Jim people come over to train and you know, they escaped their um their daily life and their daily stresses and distractions and they come to Tiger, it's expensive and they want to train and of course training is good alright. But when they're training 456 times a day, they're essentially essentially replacing one stress with another. They've just replaced the stress that they have their financial stresses at home, their mortgage repayments, their car repayments, their financial issues, you know, their relationship issues, they're snotty little kids etcetera. They basically replaced those stresses with stresses from training and training is good until it becomes not good. And this is the thing stress is dose dependent, but it's also essential for adaptation, But too much stress means that you're not going to recover, you're just going to be spent spinning your wheels. Not enough stress means that you're not really going to have any drive or motivation or anything like that.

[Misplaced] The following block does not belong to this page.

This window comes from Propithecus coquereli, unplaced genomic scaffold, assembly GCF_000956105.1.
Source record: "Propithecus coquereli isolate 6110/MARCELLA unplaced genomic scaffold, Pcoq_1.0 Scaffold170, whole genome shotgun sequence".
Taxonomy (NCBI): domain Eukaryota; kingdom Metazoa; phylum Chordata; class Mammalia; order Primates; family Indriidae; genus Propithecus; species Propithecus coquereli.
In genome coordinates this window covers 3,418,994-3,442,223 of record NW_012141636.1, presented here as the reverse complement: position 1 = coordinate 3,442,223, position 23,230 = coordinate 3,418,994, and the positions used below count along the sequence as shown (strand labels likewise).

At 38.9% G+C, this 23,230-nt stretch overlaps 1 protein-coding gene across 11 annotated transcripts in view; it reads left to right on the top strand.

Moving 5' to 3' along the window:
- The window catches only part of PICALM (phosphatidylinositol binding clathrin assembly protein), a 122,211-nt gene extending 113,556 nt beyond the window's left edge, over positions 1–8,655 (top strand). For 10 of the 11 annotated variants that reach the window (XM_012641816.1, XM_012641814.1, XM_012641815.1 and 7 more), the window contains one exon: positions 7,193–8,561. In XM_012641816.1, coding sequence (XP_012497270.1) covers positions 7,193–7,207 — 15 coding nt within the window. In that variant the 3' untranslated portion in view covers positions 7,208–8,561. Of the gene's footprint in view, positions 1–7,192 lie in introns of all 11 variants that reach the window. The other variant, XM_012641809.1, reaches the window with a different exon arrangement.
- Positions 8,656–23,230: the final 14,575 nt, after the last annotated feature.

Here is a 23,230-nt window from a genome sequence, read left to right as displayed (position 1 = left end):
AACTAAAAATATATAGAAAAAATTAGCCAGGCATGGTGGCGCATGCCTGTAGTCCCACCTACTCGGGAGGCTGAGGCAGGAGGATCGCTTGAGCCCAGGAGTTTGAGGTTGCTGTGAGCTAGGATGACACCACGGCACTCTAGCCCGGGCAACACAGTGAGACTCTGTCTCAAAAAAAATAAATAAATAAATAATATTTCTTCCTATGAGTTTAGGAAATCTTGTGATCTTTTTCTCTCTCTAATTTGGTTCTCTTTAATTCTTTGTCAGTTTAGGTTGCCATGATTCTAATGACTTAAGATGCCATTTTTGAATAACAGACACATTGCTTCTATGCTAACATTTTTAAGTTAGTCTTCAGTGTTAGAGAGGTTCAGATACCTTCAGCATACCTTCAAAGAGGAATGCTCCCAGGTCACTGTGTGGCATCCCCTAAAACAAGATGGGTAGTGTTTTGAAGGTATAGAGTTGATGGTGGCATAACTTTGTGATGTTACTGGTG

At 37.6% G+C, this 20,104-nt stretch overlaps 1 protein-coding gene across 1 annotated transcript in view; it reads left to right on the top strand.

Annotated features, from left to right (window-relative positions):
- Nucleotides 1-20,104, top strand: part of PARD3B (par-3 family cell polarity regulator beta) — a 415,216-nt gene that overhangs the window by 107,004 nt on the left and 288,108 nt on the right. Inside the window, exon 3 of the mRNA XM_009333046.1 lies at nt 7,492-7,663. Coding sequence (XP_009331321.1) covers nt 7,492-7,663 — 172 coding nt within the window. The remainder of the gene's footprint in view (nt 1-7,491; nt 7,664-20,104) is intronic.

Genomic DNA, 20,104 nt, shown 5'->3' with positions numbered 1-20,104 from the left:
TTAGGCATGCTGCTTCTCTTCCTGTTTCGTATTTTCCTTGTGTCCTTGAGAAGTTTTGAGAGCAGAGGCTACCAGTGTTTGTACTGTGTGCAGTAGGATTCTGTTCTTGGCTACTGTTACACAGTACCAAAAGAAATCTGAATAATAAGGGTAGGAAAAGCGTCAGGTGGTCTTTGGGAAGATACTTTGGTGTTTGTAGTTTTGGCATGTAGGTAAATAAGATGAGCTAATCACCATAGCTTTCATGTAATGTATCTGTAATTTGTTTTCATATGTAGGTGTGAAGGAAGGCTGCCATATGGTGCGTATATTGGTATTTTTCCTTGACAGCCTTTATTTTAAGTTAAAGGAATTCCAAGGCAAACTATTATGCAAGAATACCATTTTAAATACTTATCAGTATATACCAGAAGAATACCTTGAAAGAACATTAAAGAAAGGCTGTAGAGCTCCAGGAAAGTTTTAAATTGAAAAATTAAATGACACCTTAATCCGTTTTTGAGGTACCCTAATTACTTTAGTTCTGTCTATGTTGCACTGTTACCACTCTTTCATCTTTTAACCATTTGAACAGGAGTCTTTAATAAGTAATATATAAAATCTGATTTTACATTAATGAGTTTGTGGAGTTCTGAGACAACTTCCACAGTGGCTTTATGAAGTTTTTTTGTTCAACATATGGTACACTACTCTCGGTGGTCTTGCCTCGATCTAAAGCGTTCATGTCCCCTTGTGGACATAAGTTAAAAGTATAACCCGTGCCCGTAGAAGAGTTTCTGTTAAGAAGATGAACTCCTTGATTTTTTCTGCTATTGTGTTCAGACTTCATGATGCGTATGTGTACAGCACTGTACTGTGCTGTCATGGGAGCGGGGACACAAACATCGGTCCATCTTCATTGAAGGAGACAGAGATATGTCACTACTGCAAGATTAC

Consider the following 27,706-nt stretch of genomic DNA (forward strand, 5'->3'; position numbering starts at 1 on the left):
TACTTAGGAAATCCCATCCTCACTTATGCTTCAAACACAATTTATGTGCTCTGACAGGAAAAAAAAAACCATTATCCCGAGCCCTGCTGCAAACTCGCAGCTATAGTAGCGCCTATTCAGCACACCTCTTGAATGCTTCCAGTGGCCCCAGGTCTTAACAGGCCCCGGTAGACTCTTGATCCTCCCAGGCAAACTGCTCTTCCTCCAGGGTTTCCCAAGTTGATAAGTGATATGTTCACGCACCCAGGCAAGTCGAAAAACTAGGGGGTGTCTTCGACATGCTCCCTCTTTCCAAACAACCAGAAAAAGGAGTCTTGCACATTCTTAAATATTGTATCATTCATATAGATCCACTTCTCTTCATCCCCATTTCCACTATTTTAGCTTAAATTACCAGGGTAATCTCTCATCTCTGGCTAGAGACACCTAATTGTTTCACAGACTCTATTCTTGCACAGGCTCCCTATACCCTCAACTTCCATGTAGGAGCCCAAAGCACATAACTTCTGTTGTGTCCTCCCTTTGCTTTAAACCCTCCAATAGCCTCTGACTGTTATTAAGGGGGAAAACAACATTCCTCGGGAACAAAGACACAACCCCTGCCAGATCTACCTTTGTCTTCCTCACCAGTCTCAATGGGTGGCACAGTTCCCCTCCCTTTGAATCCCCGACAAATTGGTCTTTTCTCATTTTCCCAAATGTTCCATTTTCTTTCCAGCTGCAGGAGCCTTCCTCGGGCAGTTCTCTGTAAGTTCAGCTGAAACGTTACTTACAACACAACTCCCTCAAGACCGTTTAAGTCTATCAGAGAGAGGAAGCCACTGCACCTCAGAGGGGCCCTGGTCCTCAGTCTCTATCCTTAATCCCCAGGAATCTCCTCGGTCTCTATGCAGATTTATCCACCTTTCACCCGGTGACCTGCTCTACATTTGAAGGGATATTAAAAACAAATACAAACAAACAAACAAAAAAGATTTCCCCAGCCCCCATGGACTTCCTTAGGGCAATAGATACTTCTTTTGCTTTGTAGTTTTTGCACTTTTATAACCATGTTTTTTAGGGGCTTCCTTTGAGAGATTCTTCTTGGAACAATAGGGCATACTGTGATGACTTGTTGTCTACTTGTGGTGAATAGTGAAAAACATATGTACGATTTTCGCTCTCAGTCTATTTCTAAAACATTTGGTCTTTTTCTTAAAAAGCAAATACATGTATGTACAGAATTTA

So um stress is dose dependent and your ability to adapt is really determined by your ability to recover. So yes you can train hard in the gym to get those gains bro but you need to fucking recover, spend just as much time on recovery so that you can actually recover and adapt above and beyond. Now I will dive a little bit deeper into the what I mean by dose dependent in a moment. But first of all we need to understand that the sympathetic nervous system and the parasympathetic nervous system are constantly playing tug of war with your physiological responses in a back and forth battle to maintain homeostasis. So if one side overpowers the other then it's up to the other side to respond in turn to keep the body at balance at homeostasis. Now, if there is one side that is triumphant, the majority of the time it will start showing up in other areas of the body and each person has their own unique balance between the sympathetic and parasympathetic nervous systems. But when this normal becomes disrupted, this is when the body and the mind experiences health implications.